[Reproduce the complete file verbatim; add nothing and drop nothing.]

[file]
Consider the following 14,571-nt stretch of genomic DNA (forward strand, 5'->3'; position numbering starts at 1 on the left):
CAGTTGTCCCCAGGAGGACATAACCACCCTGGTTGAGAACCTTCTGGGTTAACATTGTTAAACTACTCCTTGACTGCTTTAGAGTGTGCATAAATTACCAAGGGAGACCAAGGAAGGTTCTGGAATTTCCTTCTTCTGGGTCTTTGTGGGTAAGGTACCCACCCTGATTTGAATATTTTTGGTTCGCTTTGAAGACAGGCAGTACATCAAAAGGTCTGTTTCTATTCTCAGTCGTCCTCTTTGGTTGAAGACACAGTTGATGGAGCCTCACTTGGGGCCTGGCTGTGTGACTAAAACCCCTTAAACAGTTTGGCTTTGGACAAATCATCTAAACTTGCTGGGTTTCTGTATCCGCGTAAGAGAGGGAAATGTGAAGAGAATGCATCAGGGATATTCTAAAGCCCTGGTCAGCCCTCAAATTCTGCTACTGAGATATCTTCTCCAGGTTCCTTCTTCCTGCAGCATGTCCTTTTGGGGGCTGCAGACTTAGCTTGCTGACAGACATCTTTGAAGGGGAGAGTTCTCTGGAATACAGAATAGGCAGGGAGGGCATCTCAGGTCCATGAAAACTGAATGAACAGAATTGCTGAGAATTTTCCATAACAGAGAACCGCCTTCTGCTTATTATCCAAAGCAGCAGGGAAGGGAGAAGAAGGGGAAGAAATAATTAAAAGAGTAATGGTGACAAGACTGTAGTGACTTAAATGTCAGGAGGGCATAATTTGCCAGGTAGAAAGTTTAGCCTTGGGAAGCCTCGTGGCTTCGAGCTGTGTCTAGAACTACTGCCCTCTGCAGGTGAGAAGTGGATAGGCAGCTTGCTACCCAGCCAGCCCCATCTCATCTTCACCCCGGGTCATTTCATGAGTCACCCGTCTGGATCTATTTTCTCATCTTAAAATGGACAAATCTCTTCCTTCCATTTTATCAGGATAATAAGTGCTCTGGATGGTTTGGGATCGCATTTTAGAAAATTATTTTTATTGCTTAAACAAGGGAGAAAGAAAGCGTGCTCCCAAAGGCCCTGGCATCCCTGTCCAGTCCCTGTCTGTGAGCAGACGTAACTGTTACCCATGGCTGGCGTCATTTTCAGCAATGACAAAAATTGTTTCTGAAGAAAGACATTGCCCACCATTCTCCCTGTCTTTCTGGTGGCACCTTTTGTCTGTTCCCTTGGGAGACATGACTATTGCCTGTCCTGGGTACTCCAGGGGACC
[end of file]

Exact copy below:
Consider the following 14,571-nt stretch of genomic DNA (forward strand, 5'->3'; position numbering starts at 1 on the left):
CAGTTGTCCCCAGGAGGACATAACCACCCTGGTTGAGAACCTTCTGGGTTAACATTGTTAAACTACTCCTTGACTGCTTTAGAGTGTGCATAAATTACCAAGGGAGACCAAGGAAGGTTCTGGAATTTCCTTCTTCTGGGTCTTTGTGGGTAAGGTACCCACCCTGATTTGAATATTTTTGGTTCGCTTTGAAGACAGGCAGTACATCAAAAGGTCTGTTTCTATTCTCAGTCGTCCTCTTTGGTTGAAGACACAGTTGATGGAGCCTCACTTGGGGCCTGGCTGTGTGACTAAAACCCCTTAAACAGTTTGGCTTTGGACAAATCATCTAAACTTGCTGGGTTTCTGTATCCGCGTAAGAGAGGGAAATGTGAAGAGAATGCATCAGGGATATTCTAAAGCCCTGGTCAGCCCTCAAATTCTGCTACTGAGATATCTTCTCCAGGTTCCTTCTTCCTGCAGCATGTCCTTTTGGGGGCTGCAGACTTAGCTTGCTGACAGACATCTTTGAAGGGGAGAGTTCTCTGGAATACAGAATAGGCAGGGAGGGCATCTCAGGTCCATGAAAACTGAATGAACAGAATTGCTGAGAATTTTCCATAACAGAGAACCGCCTTCTGCTTATTATCCAAAGCAGCAGGGAAGGGAGAAGAAGGGGAAGAAATAATTAAAAGAGTAATGGTGACAAGACTGTAGTGACTTAAATGTCAGGAGGGCATAATTTGCCAGGTAGAAAGTTTAGCCTTGGGAAGCCTCGTGGCTTCGAGCTGTGTCTAGAACTACTGCCCTCTGCAGGTGAGAAGTGGATAGGCAGCTTGCTACCCAGCCAGCCCCATCTCATCTTCACCCCGGGTCATTTCATGAGTCACCCGTCTGGATCTATTTTCTCATCTTAAAATGGACAAATCTCTTCCTTCCATTTTATCAGGATAATAAGTGCTCTGGATGGTTTGGGATCGCATTTTAGAAAATTATTTTTATTGCTTAAACAAGGGAGAAAGAAAGCGTGCTCCCAAAGGCCCTGGCATCCCTGTCCAGTCCCTGTCTGTGAGCAGACGTAACTGTTACCCATGGCTGGCGTCATTTTCAGCAATGACAAAAATTGTTTCTGAAGAAAGACATTGCCCACCATTCTCCCTGTCTTTCTGGTGGCACCTTTTGTCTGTTCCCTTGGGAGACATGACTATTGCCTGTCCTGGGTACTCCAGGGGACC